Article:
With Republicans in control of the House and Senate, many are calling for Congress to seek legislative common ground with President Barack Obama. My suggestion is an inexpensive "infrastructure" project: repairing the presidential line of succession, which currently is shoddy, constitutionally troubling and risky.
The current law places the speaker of the House in line for the presidency after the vice president, followed by the president pro tempore of the Senate. If neither can take office, Cabinet members come next, but only until a speaker or a president pro tempore can qualify.
Here's the first problem with this: In recent decades, the speaker and president have usually been from different parties. But the watchword for succession is continuity; the White House is only supposed to change parties from elections.
Another problem is that legislators are not executives. It makes more sense for succession to flow through the Cabinet, the administration's top executives. Because the speaker must resign before acting as president, it would needlessly disrupt Congress too.
The biggest problem, though, is the law's questionable constitutionality. The Constitution empowers Congress to declare which "officer" acts as president when both the president and vice president are gone. Elsewhere, however, the Constitution makes clear that "officers" of the United States are only in the executive and judicial branches. Separately, it bars members of Congress from holding an "office under the United States."
This is no mere academic argument. Imagine that the vice presidency is vacant and, while Congress delays confirming an appointed successor pursuant to the 25th Amendment, something happens to the president. In the ordinary course of things, the speaker would take over without incident. But if the speaker's opponents blamed him for contributing to this situation (thus delivering the presidency to himself), they could contest his legitimacy with a strong legal argument. If the secretary of state joined them, the country would face a crisis as two people claimed the powers of the presidency. Plenty of damage could be wrought quickly. Given that the point of a succession law is to make it clear who is president, this threat is unacceptable.
The constitutional problems are serious. They led Congress in 1886 to take the Senate president pro tempore and the speaker out of the line of succession. In 1947 Congress put them back in without debating the constitutional issues, but the current scholarly consensus is that speaker succession is unconstitutional.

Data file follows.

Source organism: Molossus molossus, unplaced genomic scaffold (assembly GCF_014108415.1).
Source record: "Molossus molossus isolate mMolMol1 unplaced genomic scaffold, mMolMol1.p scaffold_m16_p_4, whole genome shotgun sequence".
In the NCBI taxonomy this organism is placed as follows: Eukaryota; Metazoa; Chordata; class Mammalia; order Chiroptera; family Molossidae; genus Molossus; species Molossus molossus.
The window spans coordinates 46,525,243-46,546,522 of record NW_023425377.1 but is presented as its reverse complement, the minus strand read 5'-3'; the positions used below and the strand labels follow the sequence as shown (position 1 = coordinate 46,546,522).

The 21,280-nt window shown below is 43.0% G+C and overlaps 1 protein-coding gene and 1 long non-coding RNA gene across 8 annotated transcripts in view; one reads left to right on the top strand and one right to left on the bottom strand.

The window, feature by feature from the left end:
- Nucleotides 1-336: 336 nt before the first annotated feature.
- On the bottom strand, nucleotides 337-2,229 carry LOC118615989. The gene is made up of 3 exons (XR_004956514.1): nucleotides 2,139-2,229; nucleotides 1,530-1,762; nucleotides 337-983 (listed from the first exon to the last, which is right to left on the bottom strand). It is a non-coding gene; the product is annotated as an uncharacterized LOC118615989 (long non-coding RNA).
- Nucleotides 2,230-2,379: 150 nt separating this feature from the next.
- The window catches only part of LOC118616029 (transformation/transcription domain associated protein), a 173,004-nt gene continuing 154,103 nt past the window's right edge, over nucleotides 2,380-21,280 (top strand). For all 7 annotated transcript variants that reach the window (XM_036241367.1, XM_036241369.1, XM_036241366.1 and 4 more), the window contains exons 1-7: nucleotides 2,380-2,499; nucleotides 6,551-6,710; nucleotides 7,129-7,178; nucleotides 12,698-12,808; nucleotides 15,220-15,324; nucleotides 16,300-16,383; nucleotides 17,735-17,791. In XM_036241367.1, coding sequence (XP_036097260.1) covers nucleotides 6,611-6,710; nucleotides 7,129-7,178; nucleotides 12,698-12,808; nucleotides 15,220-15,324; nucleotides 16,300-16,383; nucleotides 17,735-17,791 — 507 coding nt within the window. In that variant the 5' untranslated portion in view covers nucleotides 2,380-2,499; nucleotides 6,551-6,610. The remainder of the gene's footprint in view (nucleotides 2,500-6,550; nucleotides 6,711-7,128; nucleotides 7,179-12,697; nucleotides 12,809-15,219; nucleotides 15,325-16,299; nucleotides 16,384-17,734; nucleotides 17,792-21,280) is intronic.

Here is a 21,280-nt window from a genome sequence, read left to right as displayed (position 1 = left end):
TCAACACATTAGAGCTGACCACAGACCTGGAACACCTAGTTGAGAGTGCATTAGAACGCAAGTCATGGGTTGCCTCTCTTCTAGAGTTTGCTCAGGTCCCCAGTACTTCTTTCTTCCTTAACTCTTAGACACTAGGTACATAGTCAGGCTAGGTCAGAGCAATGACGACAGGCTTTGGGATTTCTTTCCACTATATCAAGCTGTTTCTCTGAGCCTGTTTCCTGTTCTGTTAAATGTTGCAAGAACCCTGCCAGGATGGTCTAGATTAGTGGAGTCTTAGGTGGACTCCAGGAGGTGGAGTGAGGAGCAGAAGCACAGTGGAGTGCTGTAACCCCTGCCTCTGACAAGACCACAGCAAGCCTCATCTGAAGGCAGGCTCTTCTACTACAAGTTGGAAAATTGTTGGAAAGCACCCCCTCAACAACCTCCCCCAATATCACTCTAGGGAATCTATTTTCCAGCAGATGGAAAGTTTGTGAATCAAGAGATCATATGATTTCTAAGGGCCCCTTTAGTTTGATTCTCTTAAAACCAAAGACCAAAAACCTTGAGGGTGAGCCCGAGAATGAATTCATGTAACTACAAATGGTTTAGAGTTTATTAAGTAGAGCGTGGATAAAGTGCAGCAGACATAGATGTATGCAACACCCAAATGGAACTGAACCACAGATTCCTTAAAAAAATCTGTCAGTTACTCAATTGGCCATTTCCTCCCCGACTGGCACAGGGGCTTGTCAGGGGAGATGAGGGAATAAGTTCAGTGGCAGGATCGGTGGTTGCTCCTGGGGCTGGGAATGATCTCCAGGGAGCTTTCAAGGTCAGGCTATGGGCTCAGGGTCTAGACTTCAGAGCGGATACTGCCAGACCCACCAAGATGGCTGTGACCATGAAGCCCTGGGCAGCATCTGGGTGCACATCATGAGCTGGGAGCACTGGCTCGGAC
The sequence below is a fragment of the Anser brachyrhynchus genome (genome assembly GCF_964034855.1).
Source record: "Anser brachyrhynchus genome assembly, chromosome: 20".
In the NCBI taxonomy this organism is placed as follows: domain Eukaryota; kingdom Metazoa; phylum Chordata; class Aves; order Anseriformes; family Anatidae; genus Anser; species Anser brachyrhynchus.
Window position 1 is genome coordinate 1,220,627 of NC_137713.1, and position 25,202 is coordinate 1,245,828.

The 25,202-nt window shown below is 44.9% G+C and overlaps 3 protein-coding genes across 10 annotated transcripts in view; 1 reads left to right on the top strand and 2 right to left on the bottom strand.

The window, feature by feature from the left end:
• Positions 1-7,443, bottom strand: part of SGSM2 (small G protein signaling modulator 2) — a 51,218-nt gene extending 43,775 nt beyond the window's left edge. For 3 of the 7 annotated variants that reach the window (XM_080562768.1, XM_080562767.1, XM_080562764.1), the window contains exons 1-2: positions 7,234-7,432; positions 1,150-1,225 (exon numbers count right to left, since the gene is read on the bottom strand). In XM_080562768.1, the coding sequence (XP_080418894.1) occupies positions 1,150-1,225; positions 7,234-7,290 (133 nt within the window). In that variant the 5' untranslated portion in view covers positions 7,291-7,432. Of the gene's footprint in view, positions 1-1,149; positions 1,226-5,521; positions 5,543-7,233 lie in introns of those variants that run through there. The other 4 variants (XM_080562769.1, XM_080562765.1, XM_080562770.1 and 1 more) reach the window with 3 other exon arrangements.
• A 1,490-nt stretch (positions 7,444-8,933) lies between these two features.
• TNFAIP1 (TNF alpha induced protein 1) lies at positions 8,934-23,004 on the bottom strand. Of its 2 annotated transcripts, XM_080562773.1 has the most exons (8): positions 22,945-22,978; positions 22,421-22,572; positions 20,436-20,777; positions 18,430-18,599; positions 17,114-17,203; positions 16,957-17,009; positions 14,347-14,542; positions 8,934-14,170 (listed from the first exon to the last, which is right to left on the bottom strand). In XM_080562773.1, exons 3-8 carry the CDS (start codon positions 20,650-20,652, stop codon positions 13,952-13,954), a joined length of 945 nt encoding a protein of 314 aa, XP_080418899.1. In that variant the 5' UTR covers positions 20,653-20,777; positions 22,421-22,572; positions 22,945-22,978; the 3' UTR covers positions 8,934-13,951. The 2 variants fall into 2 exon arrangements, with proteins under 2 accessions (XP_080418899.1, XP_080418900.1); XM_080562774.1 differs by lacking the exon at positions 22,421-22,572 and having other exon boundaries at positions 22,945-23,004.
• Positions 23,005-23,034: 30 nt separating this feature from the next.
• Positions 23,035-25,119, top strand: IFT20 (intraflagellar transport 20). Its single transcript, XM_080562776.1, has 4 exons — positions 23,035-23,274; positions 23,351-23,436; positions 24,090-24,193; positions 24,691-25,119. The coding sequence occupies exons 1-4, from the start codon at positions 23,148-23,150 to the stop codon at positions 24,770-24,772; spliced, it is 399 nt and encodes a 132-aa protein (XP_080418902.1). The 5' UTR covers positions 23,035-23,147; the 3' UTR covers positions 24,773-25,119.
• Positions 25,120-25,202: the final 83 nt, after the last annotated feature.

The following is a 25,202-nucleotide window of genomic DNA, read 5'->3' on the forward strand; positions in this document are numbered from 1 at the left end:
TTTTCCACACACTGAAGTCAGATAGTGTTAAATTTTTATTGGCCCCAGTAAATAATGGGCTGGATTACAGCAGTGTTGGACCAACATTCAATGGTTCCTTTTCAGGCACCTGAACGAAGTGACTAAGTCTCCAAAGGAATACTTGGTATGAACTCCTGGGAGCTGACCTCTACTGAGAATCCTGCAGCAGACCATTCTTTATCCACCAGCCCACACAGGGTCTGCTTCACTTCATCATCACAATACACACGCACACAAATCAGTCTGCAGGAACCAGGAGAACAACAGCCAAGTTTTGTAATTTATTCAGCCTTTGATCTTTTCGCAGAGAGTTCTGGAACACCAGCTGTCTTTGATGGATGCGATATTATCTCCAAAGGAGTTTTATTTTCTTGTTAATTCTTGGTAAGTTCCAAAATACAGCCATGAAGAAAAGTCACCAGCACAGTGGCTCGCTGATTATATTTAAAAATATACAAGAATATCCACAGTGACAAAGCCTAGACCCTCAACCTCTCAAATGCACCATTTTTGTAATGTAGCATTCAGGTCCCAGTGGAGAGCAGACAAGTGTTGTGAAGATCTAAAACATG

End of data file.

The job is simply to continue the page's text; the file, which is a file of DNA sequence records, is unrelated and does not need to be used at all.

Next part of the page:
President Harry Truman spurred the current law when he objected to succession by the unelected Cabinet, because it meant that he was appointing his potential replacements. The speaker, by contrast, was an elected national figure. When Republicans took over Congress in 1947, they were happy to put their party leaders a heartbeat away from the presidency, and they enacted Truman's reform. But with the passage of the 25th Amendment in 1967, the Constitution approves of presidents appointing their successors, by directing presidents to appoint someone to fill a vice-presidential vacancy, subject to bicameral approval. Besides, Cabinet members are unquestionably "officers" in the constitutional sense, so their presence in the line of succession poses no constitutional uncertainties.
When Vice President Spiro Agnew resigned in 1973 and President Richard Nixon nominated Gerald Ford to fill the vacancy, it took nearly two months for the Democrat-controlled Congress to confirm him. Speaker Carl Albert, D-Okla., noticed his own conflict of interest and promised that if he had to replace Nixon he would appoint a Republican vice president and then resign. Speaker John Boehner should follow Albert's example and press for formal legislation to take himself and Senate President Pro Tempore Orrin Hatch out of the line of succession, in favor of the Cabinet. Prudent policy and fealty to the Constitution are more important than an obsolete bee in President Truman's bonnet.
Brian Kalt is a law professor at Michigan State University and the author of "Constitutional Cliffhangers: A Legal Guide for Presidents and Their Enemies." He wrote this for the Los Angeles Times.
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